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By Allison Marsden, PT, DPT, OCS, PYT-C


Imagine this scenario….following your annual physical examination, your health care practitioner says, “You have hypertension.” This is shocking news. After all, you are young, active, and feel the same as you did last year at your physical exam. While you are trying to sort through why this happened, your health care practitioner is going through all of your options and recommendations to help manage your high blood pressure. Somewhere in the discussion you hear the words “diet, weight, exercise, and stress.” You are given educational information and possibly a sample medication then sent on your way.

Now what? Do you have to take the medication forever? What about all of those side effects? Is there anything else you can do to lower your blood pressure and reduce your cardiovascular risk? These are great questions to ask and I encourage you to discuss this with your physician before you leave the office.   Sometimes blood pressure is so high that we need quick medicine. We need to take medication to reduce blood pressure and reduce our risk. Other times we can use slow medicine. Slow medicine involves the words you heard earlier — diet, weight loss, exercise, and stress management. But let’s face it, it is hard to make these lifestyle changes alone. Many of us need guidance and support. Your doctor may suggest joining a yoga class. What if you have never practiced yoga and are concerned about an old back injury getting in the way of your success?

shutterstock_59839630One path may be to see a Professional Yoga Therapist (PYT) and utilize yoga to compliment conventional medicine. A PYT is a health care professional, such as a physical therapist, athletic trainer, or nurse practitioner, who is also trained in Medical Therapeutic Yoga. A PYT can individualize your yoga practice to address specific needs.

The PYT method addresses the Pentagon of Wellness, including physical, energetic, psycho-emotional-social, intellectual, and spiritual wellness. So let’s put the Pentagon of Wellness to use for the scenario above.

To address physical wellness, a functional movement assessment is performed and specific postures (asanas) are selected to restore spinal stabilization, strength, balance, and flexibility. The PYT method places priority on protection of the spine in all yoga postures. Careful attention is placed on optimal biomechanical alignment of the spine within each pose. Nutritional guidance may also be included to reduce salt intake, lose belly fat, and reduce systemic inflammation (related to osteoarthritis and increased cardiovascular risk).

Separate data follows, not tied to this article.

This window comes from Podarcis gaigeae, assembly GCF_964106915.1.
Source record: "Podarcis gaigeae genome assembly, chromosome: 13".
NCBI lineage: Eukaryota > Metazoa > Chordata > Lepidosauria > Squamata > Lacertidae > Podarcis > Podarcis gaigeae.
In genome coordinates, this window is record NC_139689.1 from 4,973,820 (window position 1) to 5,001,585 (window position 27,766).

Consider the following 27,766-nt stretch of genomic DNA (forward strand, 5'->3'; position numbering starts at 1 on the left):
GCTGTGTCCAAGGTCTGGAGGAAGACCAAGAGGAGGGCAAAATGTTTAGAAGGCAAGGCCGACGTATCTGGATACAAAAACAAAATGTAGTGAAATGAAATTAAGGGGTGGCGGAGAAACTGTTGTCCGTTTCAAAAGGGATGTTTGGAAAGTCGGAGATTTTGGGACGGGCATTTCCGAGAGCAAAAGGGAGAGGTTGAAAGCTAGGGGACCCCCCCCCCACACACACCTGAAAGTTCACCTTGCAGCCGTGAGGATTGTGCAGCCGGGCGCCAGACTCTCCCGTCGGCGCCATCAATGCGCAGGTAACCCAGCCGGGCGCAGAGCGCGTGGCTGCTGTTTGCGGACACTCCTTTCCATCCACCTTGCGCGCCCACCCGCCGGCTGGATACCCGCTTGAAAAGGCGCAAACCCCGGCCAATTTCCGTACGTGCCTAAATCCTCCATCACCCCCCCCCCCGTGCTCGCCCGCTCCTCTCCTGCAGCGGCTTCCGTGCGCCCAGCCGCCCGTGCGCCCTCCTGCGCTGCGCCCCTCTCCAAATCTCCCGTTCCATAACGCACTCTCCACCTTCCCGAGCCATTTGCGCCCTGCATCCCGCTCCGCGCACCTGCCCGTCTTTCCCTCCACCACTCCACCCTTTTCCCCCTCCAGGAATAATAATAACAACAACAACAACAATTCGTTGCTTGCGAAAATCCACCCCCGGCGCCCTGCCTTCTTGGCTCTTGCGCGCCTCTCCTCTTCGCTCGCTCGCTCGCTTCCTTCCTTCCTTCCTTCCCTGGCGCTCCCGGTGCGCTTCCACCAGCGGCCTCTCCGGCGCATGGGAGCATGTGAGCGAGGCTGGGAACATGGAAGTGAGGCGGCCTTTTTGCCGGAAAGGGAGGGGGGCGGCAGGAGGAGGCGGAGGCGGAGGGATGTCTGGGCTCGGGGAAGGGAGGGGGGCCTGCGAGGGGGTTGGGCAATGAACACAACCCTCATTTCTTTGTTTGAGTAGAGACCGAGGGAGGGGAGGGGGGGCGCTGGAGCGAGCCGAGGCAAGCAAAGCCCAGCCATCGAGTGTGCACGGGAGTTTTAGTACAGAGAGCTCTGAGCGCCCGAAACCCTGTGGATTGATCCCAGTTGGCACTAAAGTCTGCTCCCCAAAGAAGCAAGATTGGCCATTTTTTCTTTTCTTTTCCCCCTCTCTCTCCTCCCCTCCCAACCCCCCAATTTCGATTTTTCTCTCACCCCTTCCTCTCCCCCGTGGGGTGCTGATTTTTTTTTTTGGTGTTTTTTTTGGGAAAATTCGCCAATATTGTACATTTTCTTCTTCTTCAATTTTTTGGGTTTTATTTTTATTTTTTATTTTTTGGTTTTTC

The energetic limb may be addressed with a breath practice (pranayama). Abdomino-diaphragmatic breath or sand bag breathing may be used to improve blood gas exchange and overall energy (prana). A regular breath practice along with understanding sleep hygiene may be included to improve sleep quality.


Yoga postures, breath work, and hand postures (mudras) may be included to address psycho-emotional-social wellness. Yoga breath and posture practices affect neuro-endocrine function, stimulating the parasympathic nervous system (responsible for rest and restore mode). This decreases stress hormones released into the body. It promotes the relaxation response and a feeling of calm. Socially yoga can bring together like-minded individuals who appreciate and offer support for slow medicine. Regular group practice can be helpful in staying on a wellness path and working towards health goals.

Intellectual wellness may be simply learning the names of the yoga poses and how to perform the postures correctly. Learning what yoga postures are best to promote relaxation and what yoga postures may require modification to protect the spine. Perhaps yoga fundamental precepts (yamas and niyamas) may be included as reminders of how to behave towards self and others in a way that reduces negativity and daily stress responses. Practices of mindfulness and meditation may also be included to address learning more about self and developing intellectual wellness.

Spiritual wellness is also important and growth in this area will depend on the individual’s spiritual readiness. PYT is a non-dogmatic approach and therefore teaches yoga therapy separate from any religious connection.   Spiritual wellness may offer itself through a walk in the park, prayer, watching the sun set, seeing children play, or finding a higher purpose or meaning to life (Dharma).

By addressing all areas of wellness through Medical Therapeutic Yoga and the PYT method, we can reduce cardiovascular risk and influence blood pressure. These are just two of the many health benefits associated with the regular yoga practice. Discover the additional benefits of yoga practice by scheduling an appointment with a Professional Yoga Therapist near you. Visit under the patient portal for information.





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